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Xunit have a nice feature, that you can create one test with 'theory' parameter, and put data in 'InlineData' parameter and xUnit will generete many tests, and test it all -> Link to example

I want to have something like this, but parameter to my method is not 'simple data' (like string, int, double), but list of my class:

public static void WriteReportsToMemoryStream(IEnumerable<MyCustomClass> listReport, MemoryStream ms, StreamWriter writer)
{
}
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2 Answers 2

There are many xxxxData attributes in XUnit. Check out for example PropertyData attribute.

You can implement a property that returne IEnumerable<object[]>. Each of object[] that this method generates will be then "unpacked" as a parameters for a single call to your [Theory] method.

Another option is ClassData, which works the same, but allows to easily share the 'generators' between tests in different classes/namespaces, and also separates the 'data generators' from the actual test methods.

See i.e. these examples from here:

PropertyData Example

public class StringTests2
{
    [Theory, PropertyData("SplitCountData")]
    public void SplitCount(string input, int expectedCount)
    {
        var actualCount = input.Split(' ').Count();
        Assert.Equal(expectedCount, actualCount);
    }

    public static IEnumerable<object[]> SplitCountData
    {
        get
        {
            // Or this could read from a file. :)
            return new[]
            {
                new object[] { "xUnit", 1 },
                new object[] { "is fun", 2 },
                new object[] { "to test with", 3 }
            };
        }
    }
}

ClassData Example

public class StringTests3
{
    [Theory, ClassData(typeof(IndexOfData))]
    public void IndexOf(string input, char letter, int expected)
    {
        var actual = input.IndexOf(letter);
        Assert.Equal(expected, actual);
    }
}

public class IndexOfData : IEnumerable<object[]>
{
    private readonly List<object[]> _data = new List<object[]>
    {
        new object[] { "hello world", 'w', 6 },
        new object[] { "goodnight moon", 'w', -1 }
    };

    public IEnumerator<object[]> GetEnumerator()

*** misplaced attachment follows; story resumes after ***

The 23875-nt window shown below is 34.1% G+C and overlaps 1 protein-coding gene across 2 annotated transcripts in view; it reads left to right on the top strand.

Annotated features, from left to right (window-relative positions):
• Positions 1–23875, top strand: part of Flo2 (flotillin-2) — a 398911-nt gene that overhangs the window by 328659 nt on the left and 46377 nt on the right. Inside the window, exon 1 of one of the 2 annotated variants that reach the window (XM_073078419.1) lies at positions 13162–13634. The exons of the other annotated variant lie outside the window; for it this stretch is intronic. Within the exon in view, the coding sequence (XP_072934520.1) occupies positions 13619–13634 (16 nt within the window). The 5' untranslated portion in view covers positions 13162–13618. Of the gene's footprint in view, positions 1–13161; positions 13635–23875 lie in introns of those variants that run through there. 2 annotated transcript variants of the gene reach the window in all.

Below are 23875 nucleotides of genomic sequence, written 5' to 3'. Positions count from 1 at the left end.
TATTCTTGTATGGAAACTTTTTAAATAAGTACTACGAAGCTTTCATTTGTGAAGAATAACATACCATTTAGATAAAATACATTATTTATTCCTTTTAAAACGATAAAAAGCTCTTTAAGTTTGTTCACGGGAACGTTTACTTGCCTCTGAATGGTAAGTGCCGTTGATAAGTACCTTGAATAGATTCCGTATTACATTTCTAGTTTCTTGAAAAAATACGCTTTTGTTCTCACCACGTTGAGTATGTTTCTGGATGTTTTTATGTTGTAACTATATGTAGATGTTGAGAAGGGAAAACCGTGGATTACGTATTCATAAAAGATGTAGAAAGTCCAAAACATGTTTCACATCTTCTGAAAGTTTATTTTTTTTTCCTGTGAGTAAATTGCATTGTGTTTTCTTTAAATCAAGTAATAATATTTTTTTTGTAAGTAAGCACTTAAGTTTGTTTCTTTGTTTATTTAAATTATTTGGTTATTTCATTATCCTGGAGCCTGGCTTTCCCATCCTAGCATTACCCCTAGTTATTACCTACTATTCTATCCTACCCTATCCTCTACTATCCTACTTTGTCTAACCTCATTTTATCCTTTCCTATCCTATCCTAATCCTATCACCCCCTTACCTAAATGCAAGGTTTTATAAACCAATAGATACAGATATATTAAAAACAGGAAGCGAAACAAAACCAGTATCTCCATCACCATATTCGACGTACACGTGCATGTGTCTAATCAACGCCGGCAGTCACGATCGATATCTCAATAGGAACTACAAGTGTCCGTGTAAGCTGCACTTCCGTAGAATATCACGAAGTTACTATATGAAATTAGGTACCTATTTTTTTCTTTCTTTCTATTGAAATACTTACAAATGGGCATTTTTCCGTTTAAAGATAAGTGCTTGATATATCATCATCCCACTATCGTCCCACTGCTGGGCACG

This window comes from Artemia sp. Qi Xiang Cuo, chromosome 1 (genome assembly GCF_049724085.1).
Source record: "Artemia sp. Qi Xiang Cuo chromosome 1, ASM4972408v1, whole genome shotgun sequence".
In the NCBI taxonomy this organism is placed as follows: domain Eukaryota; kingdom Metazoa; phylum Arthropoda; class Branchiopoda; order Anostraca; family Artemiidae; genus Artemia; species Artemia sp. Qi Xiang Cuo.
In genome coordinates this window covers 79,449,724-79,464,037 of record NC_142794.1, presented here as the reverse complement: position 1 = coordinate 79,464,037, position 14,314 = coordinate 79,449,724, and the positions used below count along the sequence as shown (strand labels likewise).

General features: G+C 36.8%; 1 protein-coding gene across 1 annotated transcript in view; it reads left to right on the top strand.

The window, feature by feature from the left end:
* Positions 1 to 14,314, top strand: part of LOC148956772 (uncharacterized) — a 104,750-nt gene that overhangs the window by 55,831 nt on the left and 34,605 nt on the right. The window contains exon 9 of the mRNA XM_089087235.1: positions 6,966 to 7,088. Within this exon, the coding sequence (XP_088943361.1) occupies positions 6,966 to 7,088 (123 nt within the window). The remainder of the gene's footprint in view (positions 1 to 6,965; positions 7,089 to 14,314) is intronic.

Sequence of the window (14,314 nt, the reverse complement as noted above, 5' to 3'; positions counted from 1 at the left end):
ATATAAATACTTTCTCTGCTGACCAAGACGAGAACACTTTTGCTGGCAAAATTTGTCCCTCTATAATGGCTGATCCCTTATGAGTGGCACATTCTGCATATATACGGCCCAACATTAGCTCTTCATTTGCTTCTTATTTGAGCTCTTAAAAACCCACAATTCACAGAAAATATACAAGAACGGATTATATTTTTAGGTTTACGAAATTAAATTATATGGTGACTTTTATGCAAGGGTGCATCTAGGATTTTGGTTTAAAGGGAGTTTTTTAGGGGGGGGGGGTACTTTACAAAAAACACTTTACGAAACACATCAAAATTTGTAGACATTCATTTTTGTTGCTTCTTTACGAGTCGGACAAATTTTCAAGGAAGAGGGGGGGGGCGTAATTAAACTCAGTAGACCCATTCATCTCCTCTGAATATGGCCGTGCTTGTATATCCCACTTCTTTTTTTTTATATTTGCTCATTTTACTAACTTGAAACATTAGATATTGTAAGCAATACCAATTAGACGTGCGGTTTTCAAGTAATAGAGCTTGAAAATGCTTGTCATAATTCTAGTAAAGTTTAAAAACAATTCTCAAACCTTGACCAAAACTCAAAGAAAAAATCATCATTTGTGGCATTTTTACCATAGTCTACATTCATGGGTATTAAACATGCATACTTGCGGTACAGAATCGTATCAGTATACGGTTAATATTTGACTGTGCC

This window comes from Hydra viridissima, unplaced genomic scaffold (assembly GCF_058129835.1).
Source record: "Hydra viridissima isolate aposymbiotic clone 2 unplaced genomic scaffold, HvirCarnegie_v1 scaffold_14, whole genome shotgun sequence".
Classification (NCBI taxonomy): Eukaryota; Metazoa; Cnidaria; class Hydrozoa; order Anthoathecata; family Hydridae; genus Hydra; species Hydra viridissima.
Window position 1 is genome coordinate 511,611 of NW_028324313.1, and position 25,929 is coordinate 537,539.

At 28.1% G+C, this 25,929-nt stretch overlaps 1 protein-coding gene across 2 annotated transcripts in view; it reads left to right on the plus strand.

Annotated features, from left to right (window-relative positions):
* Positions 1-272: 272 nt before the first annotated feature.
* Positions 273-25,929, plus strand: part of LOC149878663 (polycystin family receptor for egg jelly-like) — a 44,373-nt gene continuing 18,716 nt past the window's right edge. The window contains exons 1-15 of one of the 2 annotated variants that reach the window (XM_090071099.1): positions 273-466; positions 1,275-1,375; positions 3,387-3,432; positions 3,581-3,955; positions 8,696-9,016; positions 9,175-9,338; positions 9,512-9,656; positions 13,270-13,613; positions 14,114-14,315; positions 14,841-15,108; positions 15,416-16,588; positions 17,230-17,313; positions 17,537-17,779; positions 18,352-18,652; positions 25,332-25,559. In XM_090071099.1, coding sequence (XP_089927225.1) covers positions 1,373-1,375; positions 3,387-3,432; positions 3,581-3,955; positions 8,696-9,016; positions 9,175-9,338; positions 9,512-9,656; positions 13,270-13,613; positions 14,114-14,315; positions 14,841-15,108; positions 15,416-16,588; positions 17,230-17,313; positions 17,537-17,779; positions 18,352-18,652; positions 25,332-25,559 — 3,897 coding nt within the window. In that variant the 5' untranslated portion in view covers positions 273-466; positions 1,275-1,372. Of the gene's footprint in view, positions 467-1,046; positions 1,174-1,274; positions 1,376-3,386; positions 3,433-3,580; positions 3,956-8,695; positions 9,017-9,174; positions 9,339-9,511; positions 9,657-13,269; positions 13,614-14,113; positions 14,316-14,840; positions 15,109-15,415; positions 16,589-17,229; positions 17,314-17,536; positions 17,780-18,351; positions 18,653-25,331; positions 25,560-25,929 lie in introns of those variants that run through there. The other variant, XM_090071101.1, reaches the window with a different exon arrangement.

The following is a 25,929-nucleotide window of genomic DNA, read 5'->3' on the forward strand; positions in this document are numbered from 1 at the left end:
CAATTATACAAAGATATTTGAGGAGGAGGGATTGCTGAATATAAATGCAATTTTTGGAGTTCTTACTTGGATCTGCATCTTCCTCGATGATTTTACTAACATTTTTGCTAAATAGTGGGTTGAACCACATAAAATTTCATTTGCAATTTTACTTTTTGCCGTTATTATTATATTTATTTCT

{ return _data.GetEnumerator(); }

    IEnumerator IEnumerable.GetEnumerator()
    { return GetEnumerator(); }
}
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Could you please paste the examples here? Just in case the link ever becomes broken. –  dcastro Feb 28 at 11:34
    
@dcastro: yeah, I'm actually searching for some on original xunit docs –  quetzalcoatl Feb 28 at 11:36
    
Hm.. didn't find any. I'll use these then. –  quetzalcoatl Feb 28 at 11:42
    
When or why would you use ever ClassData? It looks like just a heavier version of PropertyData. Instead of making that whole IndexOfData class, I would much rather just turn that _data field into a static property and use it in a PropertyData. –  Nick Aug 28 at 16:12
1  
@Nick: I agree that's similar to PropertyData, but also, you have pointed out the reason for it: static. That's exactly why I wouldn't. ClassData is when you want to escape from statics. By doing so, you can reuse (i.e. nest) the generators easier. –  quetzalcoatl Aug 29 at 8:02

I guess you mistaken here. What actually xUnit Theory attribute means: You what to test this function by sending special/random values as parameters that this function-under-test receive. That's mean that what you define as the next attribute such as: InlineData, PropertyData, ClassData, etc.. will be the source for those parameters. That's mean that you should construct the source object to provide those parameters. In your case I guess you should use ClassData object as source. Also - please note that ClassData inherit from: IEnumerable<> - that's mean each time another set of generated parameters will be used as incoming parameters for function-under-test untill IEnumerable<> produce values.

Example here: Tom DuPont .NET

Example may be incorrect - I didn't use xUnit for a long time

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